The chq building in Dublin's Docklands wins major architectural award
The chq building in Dublin's Docklands has been awarded the title of Best Conversation/Restoration Project at the prestigious Royal Institute of the Architects of Ireland (RIAI) Awards 2008.
This follows chq's award earlier this year for Best Conservation Project at the Irish Planning Institute's National Planning Awards 2008.
Built in 1820 by distinguished engineer John Rennie, the chq building was originally a bonded warehouse. The building was made famous when it hosted the Crimean War Banquet in 1856 to celebrate the return of 3,000 Irish soldiers.
The building has recently undergone a €40 million refurbishment funded by the Docklands Authority and designed by Michael Collins Associates. Glass and stainless steel are the predominant materials used and act in direct contrast and compliment the existing structure of the building. The result is the revival of a building of architectural and historic importance that was close to dereliction, while creating a venue for positive commercial use for the local area and beyond.
Paul Maloney, Chief Executive, Docklands Authority, said, "We are delighted that chq has received this award, which reflects the excellent work done to restore the building in a sympathetic, yet modern fashion. The result is a building that we hope will become a Dublin icon."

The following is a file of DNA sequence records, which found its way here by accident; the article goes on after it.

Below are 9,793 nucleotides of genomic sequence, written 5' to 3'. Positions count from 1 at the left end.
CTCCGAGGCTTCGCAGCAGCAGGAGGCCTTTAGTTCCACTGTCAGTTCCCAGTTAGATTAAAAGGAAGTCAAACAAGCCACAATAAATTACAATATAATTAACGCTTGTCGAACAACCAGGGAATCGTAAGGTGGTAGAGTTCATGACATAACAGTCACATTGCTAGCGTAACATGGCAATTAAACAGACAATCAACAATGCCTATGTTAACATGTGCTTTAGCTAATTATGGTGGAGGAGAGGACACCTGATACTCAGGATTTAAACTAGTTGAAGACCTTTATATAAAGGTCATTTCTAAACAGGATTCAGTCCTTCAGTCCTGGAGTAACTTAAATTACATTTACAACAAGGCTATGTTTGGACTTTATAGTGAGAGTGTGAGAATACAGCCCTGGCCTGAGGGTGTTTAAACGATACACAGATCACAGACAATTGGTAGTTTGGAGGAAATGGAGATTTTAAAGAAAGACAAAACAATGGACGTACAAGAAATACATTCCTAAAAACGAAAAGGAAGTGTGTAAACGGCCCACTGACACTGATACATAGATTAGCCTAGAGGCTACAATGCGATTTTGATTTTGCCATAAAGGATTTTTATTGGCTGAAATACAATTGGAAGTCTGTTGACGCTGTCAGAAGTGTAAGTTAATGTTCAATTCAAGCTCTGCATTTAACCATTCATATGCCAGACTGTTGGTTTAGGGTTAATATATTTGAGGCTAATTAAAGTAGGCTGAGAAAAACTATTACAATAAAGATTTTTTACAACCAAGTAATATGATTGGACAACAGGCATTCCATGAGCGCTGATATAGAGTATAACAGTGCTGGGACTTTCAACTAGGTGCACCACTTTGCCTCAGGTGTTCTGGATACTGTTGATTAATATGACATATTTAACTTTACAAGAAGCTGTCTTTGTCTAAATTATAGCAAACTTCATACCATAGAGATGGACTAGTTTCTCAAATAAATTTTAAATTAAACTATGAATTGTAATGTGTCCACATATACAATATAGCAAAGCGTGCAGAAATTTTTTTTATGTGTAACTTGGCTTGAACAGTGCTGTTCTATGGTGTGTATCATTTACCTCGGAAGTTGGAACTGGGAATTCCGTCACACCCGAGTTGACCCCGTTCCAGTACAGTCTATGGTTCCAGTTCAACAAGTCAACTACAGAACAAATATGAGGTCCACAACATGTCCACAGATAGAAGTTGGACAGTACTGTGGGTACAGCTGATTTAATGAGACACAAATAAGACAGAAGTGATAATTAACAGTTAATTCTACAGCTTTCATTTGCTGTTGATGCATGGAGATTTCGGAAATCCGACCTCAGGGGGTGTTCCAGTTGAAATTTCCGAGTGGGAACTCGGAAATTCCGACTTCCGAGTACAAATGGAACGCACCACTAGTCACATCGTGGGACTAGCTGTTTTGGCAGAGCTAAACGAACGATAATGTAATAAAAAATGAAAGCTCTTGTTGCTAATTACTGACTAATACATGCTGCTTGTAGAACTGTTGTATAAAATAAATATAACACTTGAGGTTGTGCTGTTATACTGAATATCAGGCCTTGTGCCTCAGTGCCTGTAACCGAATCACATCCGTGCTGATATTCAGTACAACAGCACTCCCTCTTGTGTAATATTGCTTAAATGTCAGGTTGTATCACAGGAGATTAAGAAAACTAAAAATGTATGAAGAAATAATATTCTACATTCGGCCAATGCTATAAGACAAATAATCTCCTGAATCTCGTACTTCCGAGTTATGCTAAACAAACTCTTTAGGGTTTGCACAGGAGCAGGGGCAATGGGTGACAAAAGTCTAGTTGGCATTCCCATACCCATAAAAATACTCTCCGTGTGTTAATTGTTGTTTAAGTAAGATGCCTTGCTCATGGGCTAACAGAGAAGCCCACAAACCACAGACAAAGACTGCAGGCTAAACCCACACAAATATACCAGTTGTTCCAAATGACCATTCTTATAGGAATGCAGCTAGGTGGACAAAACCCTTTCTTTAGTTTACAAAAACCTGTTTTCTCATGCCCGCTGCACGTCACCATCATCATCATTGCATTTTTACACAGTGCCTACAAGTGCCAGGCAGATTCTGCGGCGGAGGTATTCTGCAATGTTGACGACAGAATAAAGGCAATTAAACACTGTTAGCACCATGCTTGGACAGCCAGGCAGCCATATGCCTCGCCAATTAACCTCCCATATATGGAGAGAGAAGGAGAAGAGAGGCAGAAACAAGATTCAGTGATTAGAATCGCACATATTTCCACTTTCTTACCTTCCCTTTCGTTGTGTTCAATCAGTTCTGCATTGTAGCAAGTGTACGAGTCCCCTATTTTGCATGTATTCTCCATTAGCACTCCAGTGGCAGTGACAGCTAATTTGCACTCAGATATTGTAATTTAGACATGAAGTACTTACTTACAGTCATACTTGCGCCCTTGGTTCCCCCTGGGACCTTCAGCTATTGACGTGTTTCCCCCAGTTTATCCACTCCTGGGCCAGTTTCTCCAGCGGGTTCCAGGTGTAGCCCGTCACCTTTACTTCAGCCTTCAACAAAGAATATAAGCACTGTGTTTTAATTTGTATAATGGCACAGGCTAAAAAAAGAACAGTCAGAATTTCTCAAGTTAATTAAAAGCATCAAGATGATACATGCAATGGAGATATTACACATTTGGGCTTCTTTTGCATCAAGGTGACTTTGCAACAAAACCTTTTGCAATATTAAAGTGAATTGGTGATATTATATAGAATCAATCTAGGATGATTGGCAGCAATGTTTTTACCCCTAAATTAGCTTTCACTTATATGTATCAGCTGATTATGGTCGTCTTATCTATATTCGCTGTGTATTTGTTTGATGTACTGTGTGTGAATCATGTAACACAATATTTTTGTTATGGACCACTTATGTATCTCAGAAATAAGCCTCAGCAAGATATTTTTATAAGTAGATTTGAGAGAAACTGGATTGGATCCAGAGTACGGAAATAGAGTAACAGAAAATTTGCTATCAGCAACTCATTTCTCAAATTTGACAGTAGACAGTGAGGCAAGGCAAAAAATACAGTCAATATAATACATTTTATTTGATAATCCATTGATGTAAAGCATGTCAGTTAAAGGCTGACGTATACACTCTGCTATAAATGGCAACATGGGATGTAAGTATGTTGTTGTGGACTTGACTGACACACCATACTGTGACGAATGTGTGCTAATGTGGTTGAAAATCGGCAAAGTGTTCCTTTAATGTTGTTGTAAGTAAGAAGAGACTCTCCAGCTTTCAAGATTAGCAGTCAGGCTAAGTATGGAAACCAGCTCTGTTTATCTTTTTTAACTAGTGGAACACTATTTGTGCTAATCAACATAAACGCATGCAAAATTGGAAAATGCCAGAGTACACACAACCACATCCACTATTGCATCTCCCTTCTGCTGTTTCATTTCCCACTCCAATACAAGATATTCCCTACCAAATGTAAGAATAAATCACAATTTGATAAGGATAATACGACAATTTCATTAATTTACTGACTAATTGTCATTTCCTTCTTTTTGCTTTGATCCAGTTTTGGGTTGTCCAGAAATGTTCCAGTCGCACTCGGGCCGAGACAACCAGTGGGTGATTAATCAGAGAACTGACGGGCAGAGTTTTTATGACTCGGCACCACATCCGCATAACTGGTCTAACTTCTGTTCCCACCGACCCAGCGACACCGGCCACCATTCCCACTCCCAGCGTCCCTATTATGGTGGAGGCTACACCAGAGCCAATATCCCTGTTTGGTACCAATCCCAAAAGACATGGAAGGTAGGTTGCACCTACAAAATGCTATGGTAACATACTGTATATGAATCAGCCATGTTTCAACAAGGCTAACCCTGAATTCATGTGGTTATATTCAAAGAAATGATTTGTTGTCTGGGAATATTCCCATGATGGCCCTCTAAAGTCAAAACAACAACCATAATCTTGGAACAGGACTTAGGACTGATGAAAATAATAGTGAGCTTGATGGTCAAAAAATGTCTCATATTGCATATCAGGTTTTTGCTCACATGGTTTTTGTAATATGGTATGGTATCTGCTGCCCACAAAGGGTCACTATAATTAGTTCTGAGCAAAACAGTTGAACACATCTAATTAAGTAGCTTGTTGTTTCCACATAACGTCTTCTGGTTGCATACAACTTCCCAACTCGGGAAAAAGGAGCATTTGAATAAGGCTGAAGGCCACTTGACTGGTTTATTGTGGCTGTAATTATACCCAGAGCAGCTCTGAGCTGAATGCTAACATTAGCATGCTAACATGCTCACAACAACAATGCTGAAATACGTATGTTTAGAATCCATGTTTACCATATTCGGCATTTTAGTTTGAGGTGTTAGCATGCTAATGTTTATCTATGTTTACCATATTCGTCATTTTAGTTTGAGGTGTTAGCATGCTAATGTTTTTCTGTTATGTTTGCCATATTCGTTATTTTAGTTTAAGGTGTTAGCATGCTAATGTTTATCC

chq opened to the public in November 2007 offering a range of dining, bar and retail opportunities. The chq building is anchored by Meadows & Byrne and Environmental Furniture with other retailers including Louis Copeland, Nue Blue Eriu, Ciaran Sweeney, Henry Jermyn and Bunnies by the Bay. Also located in the chq building are Fran & Jane, Kevin Sharkey, as well as cafés, Insomnia, Starbucks and House of Tea. The ely wine bar has also been trading successfully at the chq building since June 2006.
The RIAI Awards mark the highest achievement in architectural practice in Ireland. Now in their 20th year, the emphasis of the Awards is on the importance of quality in the built environment and ensuring quality is the rule rather than the exception.